Because when we came together in 2008, part of what compelled me to run and part of what I think brought a lot of people to support me was a belief in a basic bargain that here in America, no matter what you look like, no matter where you come from, no matter who you love, no matter what your faith, if you are willing to work hard you should be able to make it. Not everybody will experience extraordinary monetary success, but you should be able to find a good job and make a good home and educate your kids so that they can achieve more than you ever dreamed of and retire with some dignity and some respect—the notion that if you show responsibility for yourself and your life, that you can succeed.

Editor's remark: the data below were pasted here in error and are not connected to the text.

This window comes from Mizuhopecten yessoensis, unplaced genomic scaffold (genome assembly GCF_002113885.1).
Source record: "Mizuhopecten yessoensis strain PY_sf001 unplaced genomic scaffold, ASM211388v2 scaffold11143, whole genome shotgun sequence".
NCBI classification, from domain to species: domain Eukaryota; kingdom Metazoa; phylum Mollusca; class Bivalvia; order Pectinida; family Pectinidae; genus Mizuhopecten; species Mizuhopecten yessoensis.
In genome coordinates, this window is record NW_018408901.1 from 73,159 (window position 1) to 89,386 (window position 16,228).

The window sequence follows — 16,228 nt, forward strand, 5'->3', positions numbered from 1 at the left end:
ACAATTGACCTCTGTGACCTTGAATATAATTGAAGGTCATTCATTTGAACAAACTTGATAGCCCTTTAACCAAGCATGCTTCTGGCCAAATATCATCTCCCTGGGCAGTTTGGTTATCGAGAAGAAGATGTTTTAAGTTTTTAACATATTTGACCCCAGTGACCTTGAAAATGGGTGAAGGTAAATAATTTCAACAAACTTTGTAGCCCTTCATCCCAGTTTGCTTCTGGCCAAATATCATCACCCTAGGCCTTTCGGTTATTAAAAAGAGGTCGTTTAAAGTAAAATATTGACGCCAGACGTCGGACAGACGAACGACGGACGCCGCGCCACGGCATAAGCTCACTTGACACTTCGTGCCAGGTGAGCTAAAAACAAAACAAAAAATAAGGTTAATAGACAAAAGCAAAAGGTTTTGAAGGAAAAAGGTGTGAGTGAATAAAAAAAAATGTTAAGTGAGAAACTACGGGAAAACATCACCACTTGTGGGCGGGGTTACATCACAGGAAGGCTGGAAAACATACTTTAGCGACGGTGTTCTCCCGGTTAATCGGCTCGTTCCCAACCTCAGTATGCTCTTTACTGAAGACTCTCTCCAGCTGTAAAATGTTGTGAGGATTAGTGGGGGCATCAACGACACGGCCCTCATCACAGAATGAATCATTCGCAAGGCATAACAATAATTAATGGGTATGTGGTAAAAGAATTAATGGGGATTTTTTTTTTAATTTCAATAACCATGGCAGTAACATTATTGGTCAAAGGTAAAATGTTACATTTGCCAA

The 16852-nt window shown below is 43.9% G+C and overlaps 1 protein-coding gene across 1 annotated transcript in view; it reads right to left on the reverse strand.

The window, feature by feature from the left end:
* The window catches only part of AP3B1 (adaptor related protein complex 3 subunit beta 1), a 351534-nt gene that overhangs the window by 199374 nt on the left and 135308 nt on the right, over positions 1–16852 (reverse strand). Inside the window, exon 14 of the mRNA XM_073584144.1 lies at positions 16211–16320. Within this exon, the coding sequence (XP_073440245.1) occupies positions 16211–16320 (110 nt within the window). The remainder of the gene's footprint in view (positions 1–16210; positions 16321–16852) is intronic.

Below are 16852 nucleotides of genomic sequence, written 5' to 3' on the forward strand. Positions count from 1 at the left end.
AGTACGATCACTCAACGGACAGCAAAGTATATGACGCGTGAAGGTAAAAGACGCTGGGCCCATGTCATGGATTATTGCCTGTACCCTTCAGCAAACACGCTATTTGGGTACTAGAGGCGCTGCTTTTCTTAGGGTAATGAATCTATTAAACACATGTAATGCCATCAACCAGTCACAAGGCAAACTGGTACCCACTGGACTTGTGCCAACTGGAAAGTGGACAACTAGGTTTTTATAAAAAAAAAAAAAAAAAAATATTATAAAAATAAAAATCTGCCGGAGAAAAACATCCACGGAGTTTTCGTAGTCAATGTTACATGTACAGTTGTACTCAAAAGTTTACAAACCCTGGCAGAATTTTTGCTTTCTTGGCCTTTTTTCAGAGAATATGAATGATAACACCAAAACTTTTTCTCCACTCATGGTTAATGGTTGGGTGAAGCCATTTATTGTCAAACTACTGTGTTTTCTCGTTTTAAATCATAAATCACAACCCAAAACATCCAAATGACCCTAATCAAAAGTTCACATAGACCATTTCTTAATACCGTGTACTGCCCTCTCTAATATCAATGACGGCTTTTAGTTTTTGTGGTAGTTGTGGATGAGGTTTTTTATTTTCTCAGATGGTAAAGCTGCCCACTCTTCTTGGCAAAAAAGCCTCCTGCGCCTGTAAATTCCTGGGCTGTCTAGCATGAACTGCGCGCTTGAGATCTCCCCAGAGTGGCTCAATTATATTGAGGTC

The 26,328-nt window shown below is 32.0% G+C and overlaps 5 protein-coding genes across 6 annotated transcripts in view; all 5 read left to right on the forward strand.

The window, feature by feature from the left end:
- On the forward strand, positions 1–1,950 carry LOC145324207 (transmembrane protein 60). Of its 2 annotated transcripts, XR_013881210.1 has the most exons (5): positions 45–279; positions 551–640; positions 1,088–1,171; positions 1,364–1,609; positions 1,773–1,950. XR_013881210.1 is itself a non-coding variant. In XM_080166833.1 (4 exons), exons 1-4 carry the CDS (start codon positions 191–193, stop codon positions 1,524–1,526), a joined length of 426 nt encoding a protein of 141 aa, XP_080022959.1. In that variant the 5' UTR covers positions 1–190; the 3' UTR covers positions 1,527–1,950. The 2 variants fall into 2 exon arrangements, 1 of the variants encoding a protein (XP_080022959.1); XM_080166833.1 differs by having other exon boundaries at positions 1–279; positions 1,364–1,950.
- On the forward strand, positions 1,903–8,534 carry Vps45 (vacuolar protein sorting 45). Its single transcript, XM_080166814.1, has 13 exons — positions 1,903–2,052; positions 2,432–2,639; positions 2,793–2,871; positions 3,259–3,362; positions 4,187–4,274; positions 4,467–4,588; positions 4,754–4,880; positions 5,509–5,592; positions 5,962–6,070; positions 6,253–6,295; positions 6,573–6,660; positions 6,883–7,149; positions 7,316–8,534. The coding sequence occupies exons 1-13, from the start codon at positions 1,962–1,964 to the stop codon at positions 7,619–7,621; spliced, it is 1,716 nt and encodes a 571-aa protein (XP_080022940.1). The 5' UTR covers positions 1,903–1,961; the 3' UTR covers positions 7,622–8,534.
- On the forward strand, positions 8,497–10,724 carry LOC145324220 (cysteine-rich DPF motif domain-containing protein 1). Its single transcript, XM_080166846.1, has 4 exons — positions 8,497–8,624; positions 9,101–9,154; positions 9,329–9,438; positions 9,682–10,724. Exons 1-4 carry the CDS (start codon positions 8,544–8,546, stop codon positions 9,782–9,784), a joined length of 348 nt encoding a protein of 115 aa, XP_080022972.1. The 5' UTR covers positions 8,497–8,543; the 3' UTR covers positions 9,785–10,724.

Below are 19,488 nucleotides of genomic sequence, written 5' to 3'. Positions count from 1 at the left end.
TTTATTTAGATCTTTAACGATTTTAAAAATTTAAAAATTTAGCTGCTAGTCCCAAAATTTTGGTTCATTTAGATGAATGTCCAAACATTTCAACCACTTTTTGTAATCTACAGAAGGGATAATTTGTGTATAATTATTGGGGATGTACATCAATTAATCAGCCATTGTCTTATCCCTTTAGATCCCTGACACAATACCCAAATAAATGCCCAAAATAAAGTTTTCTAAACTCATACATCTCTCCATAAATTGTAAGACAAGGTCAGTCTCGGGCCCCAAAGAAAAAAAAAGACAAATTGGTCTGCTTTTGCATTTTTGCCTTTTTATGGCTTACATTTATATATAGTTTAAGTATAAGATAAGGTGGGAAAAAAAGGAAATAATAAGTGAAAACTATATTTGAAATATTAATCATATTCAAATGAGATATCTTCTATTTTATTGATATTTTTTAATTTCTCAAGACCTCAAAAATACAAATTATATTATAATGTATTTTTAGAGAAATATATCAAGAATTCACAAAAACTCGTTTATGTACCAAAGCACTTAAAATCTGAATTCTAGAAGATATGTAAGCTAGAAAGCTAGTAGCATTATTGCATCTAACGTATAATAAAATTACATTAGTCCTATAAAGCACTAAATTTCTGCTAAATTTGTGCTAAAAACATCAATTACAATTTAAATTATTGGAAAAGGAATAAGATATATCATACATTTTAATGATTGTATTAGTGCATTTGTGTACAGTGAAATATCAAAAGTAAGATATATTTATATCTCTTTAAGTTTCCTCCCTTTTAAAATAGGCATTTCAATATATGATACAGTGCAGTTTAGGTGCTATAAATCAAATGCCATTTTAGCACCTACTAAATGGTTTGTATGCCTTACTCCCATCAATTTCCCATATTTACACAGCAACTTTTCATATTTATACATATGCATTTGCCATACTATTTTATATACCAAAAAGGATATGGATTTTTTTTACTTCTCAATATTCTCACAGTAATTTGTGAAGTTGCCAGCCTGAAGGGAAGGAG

And it was that basic bargain that built the greatest middle class in history. It's what made us an economic superpower. It wasn't the idea that the economy grew from the top down; it was the idea that it grew out from the middle, all kinds of people contributing, coming together, sharing in prosperity and sharing in responsibility not only for this generation, but for the next generation.
And the sense was in 2008 that we had lost touch with those values and those ideals. We had squandered a surplus and turned it into deficits by giving tax cuts to folks who didn't need them and weren't even asking for them, two wars paid on a credit card. Manufacturing increasingly left our shores. A lot of our economic growth was built on debt and speculation. And we didn't know at the time when I started to run that we would end up with that entire house of cards collapsing and the result would be the worst financial crisis and the worst economic crisis in our lifetimes.